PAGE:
In a manga market dominated by big names such as Kodansha, Shueisha and Shokokugan its understandable that the Shinjuku based manga publishing company Ichijinsha might not be exactly that well known to many in the west. Yet its via them that we got today's series, and Fujita Hiro's first published work, Otaku ni Koi wa Muzukashii (Love is Hard for Otaku).
Shortened to Wotakoi (a title favoured for its English language release) the series started out life as a webcomic on the Japanese image board “Pixiv”. It was then picked up by Ichijinsha for their online magazine "Comic Pool", before finally making the leap into physical medium in 2015 (and finally in English this year) via Kodansha comics.
The series follows the trials and tribulations of office workers and closet nerds Narumi (whose polite office lady persona hides an ardent yaoi fan and Doujinshi creator) and her childhood friend Hirotaka (who despite his almost emotionless persona hides his abilities as a hardcore gamer nerd). Along with their seniors and fellow nerds (crossplay and yaoi fan Koyanagi and her boyfriend and less intense nerd Kabakura) we see Narumi and Hirotaka take their first nervous steps towards a steady relationship – all the while balancing their normal (and not so normal) lives.
Considering the premise, the series never actually goes overboard with anime/manga/gaming references, with those present being either commonplace enough to be easily recognisable to most casual fans, or are explained in both small text on the page or via a translation page in the middle and the back of the book. While this might put off anyone expecting something akin to Kio Shimoku's Genshiken, it actually serves to display a more realistic take to fandom, with the group able to balance a normal life along side their otaku life. I suppose that's what drew me to this series – it eschews the more over the top versions of otaku fandom shown on many series of this type and instead gives us a view of how a real life otaku lives. The characters also benefit from this, gaining more rounded backgrounds.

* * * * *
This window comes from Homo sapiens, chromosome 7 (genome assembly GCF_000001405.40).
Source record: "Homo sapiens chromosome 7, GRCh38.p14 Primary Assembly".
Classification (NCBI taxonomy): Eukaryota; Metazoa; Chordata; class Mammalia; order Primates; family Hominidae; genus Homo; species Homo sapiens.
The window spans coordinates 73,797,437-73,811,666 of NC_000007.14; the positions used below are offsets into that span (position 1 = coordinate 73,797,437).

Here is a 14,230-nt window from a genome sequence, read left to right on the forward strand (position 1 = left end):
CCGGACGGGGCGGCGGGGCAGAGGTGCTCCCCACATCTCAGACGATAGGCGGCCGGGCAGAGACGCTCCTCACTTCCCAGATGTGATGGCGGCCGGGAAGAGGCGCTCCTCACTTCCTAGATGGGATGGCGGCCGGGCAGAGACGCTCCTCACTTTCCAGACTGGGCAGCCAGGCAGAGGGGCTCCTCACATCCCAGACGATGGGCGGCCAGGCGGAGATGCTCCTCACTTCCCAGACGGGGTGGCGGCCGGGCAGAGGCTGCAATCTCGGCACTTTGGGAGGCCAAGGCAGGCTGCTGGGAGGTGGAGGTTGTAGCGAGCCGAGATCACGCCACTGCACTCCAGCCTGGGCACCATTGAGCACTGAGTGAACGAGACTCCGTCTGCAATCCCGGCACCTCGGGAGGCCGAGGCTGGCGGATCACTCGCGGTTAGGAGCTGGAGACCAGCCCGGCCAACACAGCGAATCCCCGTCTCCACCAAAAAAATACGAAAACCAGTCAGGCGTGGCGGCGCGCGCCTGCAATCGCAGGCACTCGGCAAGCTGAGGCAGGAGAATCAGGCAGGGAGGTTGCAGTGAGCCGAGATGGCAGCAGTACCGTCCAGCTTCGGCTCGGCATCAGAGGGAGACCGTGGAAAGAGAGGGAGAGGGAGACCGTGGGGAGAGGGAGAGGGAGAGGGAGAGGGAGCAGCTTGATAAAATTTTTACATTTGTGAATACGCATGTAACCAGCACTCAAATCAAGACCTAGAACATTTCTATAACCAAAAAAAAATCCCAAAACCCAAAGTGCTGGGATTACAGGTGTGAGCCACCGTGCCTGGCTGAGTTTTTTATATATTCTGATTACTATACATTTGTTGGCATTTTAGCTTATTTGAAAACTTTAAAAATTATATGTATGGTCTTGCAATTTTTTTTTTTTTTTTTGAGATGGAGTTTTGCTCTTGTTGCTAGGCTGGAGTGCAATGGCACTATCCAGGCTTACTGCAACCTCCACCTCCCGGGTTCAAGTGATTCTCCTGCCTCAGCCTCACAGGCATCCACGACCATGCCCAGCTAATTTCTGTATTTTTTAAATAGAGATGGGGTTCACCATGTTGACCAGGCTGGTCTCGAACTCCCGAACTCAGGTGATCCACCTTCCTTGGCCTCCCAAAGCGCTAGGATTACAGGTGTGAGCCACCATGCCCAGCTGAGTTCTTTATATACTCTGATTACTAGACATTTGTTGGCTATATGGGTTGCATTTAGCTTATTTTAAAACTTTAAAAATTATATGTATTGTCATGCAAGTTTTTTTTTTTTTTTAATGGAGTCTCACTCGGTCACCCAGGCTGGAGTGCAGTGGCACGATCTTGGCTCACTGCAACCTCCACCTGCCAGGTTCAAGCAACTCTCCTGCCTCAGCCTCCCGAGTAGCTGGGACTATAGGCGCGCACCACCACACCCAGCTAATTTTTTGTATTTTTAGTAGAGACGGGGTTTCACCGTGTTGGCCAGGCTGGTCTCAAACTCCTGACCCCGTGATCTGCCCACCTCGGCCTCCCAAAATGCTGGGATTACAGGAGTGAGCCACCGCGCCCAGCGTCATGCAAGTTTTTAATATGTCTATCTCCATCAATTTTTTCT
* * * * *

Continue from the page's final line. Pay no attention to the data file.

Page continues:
We find out early on that Narumi's otaku fandom has lead to her being dumped multiple times prior to meeting and eventually dating Hirotaka. A female lead who has had prior relationships before meeting the male lead? Heresay! While we frequently see Hirotaka's stoney-faced persona, we do find that he has a softer side to him. Likewise Koyanagi and Kabukura's often confrontational relationship belies a love that has weathered many a storm – Koya's attempts to have Kabu read BL manga or cross-dress notwithstanding!
The series also avoids the romantic rival and excessive drama tropes that all too often appear in this type of genre and gives us a more realistic take on relationships - both good and bad. As mentioned before we often see Koyami and Kabakura falling out over minor things (in my opinion) only to work them out and become closer.
The art-style remains consistent in its quality – rarely going off-board (unless intended) with the character designs, the backgrounds and props showing an amazing eye for scale and detail for something that doesn't look at all copied or traced.
In fact, the only quibbles I would have about the series are, firstly that the lack of overly blatant anime/manga references may put off people expecting something more of a spiritual successor to Genshiken. The other is that the series, rather than the single volume release that Japan got, is getting a 2-in-1 edition for its English language release – a surprising move by Kodansha as, at 138 pages each, there seems to be more than enough content to separate in two – but hey, I'm not complaining!
For those wanting a more grounded, entertaining take on the perils of relationships in nerd culture Wotakoi is definitely one to read.